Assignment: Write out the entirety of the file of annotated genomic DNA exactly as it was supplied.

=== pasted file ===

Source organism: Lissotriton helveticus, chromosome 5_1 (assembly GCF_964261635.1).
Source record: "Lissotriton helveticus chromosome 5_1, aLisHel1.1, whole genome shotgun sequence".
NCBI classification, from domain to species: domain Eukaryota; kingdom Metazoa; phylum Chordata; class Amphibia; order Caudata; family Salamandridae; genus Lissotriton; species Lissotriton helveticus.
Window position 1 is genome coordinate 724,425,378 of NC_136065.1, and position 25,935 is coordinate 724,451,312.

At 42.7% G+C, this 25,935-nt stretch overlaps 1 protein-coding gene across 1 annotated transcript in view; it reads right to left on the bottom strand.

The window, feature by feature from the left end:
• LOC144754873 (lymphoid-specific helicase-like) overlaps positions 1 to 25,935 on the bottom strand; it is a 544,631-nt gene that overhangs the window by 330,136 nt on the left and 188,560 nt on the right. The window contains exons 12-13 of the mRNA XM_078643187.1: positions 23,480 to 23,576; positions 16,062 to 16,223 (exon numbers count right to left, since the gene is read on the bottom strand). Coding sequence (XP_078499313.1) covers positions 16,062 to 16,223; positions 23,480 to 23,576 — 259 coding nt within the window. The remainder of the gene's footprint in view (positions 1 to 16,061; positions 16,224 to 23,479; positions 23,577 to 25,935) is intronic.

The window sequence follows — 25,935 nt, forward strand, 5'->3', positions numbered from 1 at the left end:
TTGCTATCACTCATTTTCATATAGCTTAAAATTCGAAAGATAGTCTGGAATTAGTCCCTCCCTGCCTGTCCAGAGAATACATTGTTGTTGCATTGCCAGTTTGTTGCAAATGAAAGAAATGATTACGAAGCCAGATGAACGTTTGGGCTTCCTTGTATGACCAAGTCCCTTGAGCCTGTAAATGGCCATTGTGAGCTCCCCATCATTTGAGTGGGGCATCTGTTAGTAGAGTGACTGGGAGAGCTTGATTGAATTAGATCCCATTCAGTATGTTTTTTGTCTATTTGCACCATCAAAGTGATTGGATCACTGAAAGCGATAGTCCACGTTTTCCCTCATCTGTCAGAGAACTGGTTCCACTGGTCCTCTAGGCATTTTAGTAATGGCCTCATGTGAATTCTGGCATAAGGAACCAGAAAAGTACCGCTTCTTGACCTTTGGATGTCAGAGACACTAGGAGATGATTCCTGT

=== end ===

Source organism: Lissotriton helveticus, chromosome 5_1 (assembly GCF_964261635.1).
Source record: "Lissotriton helveticus chromosome 5_1, aLisHel1.1, whole genome shotgun sequence".
NCBI classification, from domain to species: domain Eukaryota; kingdom Metazoa; phylum Chordata; class Amphibia; order Caudata; family Salamandridae; genus Lissotriton; species Lissotriton helveticus.
Window position 1 is genome coordinate 724,425,378 of NC_136065.1, and position 25,935 is coordinate 724,451,312.

At 42.7% G+C, this 25,935-nt stretch overlaps 1 protein-coding gene across 1 annotated transcript in view; it reads right to left on the bottom strand.

The window, feature by feature from the left end:
• LOC144754873 (lymphoid-specific helicase-like) overlaps positions 1 to 25,935 on the bottom strand; it is a 544,631-nt gene that overhangs the window by 330,136 nt on the left and 188,560 nt on the right. The window contains exons 12-13 of the mRNA XM_078643187.1: positions 23,480 to 23,576; positions 16,062 to 16,223 (exon numbers count right to left, since the gene is read on the bottom strand). Coding sequence (XP_078499313.1) covers positions 16,062 to 16,223; positions 23,480 to 23,576 — 259 coding nt within the window. The remainder of the gene's footprint in view (positions 1 to 16,061; positions 16,224 to 23,479; positions 23,577 to 25,935) is intronic.

The window sequence follows — 25,935 nt, forward strand, 5'->3', positions numbered from 1 at the left end:
TTGCTATCACTCATTTTCATATAGCTTAAAATTCGAAAGATAGTCTGGAATTAGTCCCTCCCTGCCTGTCCAGAGAATACATTGTTGTTGCATTGCCAGTTTGTTGCAAATGAAAGAAATGATTACGAAGCCAGATGAACGTTTGGGCTTCCTTGTATGACCAAGTCCCTTGAGCCTGTAAATGGCCATTGTGAGCTCCCCATCATTTGAGTGGGGCATCTGTTAGTAGAGTGACTGGGAGAGCTTGATTGAATTAGATCCCATTCAGTATGTTTTTTGTCTATTTGCACCATCAAAGTGATTGGATCACTGAAAGCGATAGTCCACGTTTTCCCTCATCTGTCAGAGAACTGGTTCCACTGGTCCTCTAGGCATTTTAGTAATGGCCTCATGTGAATTCTGGCATAAGGAACCAGAAAAGTACCGCTTCTTGACCTTTGGATGTCAGAGACACTAGGAGATGATTCCTGT